KABUL -- Taliban commanders are continuing to reject peace, despite repeated calls to end the war from the Afghan government, religious scholars, public protests and even local Taliban members.
Following the mutual ceasefire between the Afghan government and the Taliban during Eid ul Fitr, calls for the Taliban to lay down their arms and join the peace process have continued to mount.
During a Friday prayer sermon June 22 in Saudi Arabia, Sheikh Abdul Rahman al-Sudais, the imam of the Grand Mosque in Makkah, called on the Taliban to extend the ceasefire so the ground can be prepared for an inter-Afghan dialogue.
On June 21, the Afghan Refugee Youth Peace Caravan, a group of Afghan refugee youth residing in Khyber Pakhtunkhwa, Pakistan, began marching from Peshawar to Kabul.
"We call on the Taliban and other insurgents to come and make peace," the group's leader, Jarnail Pakhtun, told Salaam Times. "War solves nothing."
Meanwhile, on June 13, about 20 women and girls marched from Mukhaabrat Square to Pashtunistan Watt in Jalalabad, demanding that the Taliban make peace and declaring their support for the recent ceasefire.
The group that kicked off these public calls for peace is the People's Peace Movement, comprised of youth and elders from Lashkargah, Helmand Province.
Following a 50-day sit-in, the group left Lashkargah on May 13 and walked the entire way to Kabul to demand peace. Dozens of protesters arrived in the capital on June 19 to call on the Taliban to extend its ceasefire.
The People's Peace Movement, also called the Helmand Peace Convoy, is expected to meet with tribal elders and religious scholars Thursday (July 5) to keep urging the Taliban to seek peace.
"We want to open the door of peace, meetings and talks with the Taliban through [mediation by] tribal elders and religious scholars," said group leader Iqbal Khyber.
The Taliban called the efforts of the Helmand protesters "a foreign plot", according to a June 29 report on the group's official website.
Both the Afghan government and local Taliban members are willing to make peace, said Bismillah Watandost, a member of the Helmand Peace Convoy.
"On our way from Helmand to Kabul, we discussed and talked about peace with local Taliban members," he told Salaam Times. "They want peace and ceasefire. They are weary of the conflict and no longer want to wage war."
The Taliban's foreign leaders, however, are trying to prevent peace from happening, Watandust said.
He said his group will continue protesting for peace and asks other Afghans to join them.
All Afghan citizens, even the Taliban, are tired of fighting and are eager to join the peace process, said Zifunun Safi, a representative from Laghman Province in the Wolesi Jirga (lower house of parliament).
During the three days of Eid, when the government and the Taliban had both observed the ceasefire, a number of local Taliban met with her and expressed their interest in peace, she said.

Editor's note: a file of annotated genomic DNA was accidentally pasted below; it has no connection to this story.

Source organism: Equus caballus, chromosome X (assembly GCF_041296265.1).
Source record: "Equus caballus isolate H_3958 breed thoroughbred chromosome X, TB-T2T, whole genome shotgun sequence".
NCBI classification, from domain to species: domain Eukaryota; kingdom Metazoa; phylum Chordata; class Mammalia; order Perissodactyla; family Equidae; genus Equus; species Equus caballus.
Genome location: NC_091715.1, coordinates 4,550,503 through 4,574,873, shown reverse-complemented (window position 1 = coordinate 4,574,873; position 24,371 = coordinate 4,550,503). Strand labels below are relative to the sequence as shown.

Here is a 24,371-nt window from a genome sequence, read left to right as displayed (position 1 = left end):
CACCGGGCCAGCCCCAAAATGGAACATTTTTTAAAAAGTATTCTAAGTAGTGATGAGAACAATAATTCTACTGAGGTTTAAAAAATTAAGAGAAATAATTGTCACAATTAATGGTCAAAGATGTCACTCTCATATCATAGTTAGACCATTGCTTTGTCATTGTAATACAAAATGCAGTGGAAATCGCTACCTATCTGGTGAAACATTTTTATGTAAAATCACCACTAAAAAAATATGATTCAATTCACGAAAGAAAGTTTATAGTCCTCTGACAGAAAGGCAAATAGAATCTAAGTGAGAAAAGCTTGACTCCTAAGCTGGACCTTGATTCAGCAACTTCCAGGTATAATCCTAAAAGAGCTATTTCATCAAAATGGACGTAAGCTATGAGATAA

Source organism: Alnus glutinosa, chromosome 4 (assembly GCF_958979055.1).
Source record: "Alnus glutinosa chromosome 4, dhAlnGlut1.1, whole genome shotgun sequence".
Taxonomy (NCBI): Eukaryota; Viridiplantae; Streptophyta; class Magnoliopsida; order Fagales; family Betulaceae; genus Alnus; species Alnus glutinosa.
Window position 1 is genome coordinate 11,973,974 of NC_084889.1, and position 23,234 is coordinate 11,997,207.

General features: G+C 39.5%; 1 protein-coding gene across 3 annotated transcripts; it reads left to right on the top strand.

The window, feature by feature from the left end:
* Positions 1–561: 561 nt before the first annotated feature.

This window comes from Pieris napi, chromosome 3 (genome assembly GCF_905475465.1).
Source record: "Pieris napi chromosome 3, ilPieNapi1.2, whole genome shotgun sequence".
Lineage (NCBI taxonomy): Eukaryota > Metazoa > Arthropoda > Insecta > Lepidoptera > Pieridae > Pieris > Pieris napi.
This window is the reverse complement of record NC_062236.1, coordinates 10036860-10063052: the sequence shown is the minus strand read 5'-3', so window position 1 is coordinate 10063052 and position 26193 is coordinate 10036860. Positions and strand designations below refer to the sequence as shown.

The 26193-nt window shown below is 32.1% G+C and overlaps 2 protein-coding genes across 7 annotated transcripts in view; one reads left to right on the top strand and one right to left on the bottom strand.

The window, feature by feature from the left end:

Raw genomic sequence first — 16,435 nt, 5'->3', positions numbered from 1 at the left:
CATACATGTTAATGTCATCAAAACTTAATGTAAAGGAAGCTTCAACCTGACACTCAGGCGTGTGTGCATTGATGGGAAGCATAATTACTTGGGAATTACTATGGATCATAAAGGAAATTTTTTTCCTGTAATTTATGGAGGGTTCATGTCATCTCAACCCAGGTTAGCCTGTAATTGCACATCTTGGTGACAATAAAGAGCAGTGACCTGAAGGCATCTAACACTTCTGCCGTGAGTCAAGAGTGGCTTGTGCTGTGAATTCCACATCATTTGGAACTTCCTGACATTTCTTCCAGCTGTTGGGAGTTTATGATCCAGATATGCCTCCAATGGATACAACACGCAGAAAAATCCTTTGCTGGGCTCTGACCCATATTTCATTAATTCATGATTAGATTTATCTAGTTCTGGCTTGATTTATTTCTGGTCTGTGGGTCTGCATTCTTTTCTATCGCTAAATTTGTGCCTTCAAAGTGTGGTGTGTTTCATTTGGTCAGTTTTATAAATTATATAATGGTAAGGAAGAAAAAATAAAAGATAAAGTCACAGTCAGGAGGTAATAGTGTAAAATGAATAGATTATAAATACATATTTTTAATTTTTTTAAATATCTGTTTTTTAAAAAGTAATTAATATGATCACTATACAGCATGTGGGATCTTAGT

"The local Taliban with whom I met were tired of war and demanded a ceasefire and peace," she told Salaam Times.
"These local Taliban had some small requests for joining the peace process, including, for instance, wearing of the hijab by women on television, guaranteeing their personal security and providing them with jobs," Safi said.
It is possible that some Taliban leaders and commanders, who are powerless and the puppets of foreigners, do not want to make peace, she said.
However, a great number of Taliban militants and some of their commanders are prepared to make peace, provided that the government develops a comprehensive and transparent mechanism, she said.
"The people are tired of war. It is high time that they put pressure on both the Taliban and the government to provide security and peace in the country," Faruq Bashar, a law professor at Kabul University, told Salaam Times.
"[Civilians] should step up to attain peace, as did the youths of Helmand and Kunar, and they must force the Taliban to join the peace process and to no longer shed the blood of the innocent," he said.
The Afghan people need to gather with one voice to achieve peace, said Mahdi Mubasher, a civil society activist in Kabul.
"Peace is a dream for every citizen of this country, and it is also the responsibility of each and every citizen to stand alongside the Helmand youth and to work towards achieving peace," he told Salaam Times.
"When [Afghans] join their voices together and seek peace, when they do not allow those Taliban members who do not join the peace process to come to their regions and when they co-operate with the government, the Taliban will become pariahs and will have no choice but to make peace," Mubasher said.
Reiterating the government's commitment to peace, President Ashraf Ghani on June 26 said the Afghan government will negotiate with the Taliban in any part of the country the group chooses.
He made his remarks at a gathering of the High Peace Council and Afghanistan's Ulema Council in Kabul.
"Come and make peace," Ghani appealed to the Taliban, speaking at a news conference June 30 in Kabul. "This is not foreign pressure. This is what the ulema and every man and woman have demanded."
"The ulema put the Koran in front of you," Ghani said, addressing the Taliban. "Now you should decide: you are either going to kill these people, or you will give them a positive answer."
How likely is it that current peace efforts will be successful?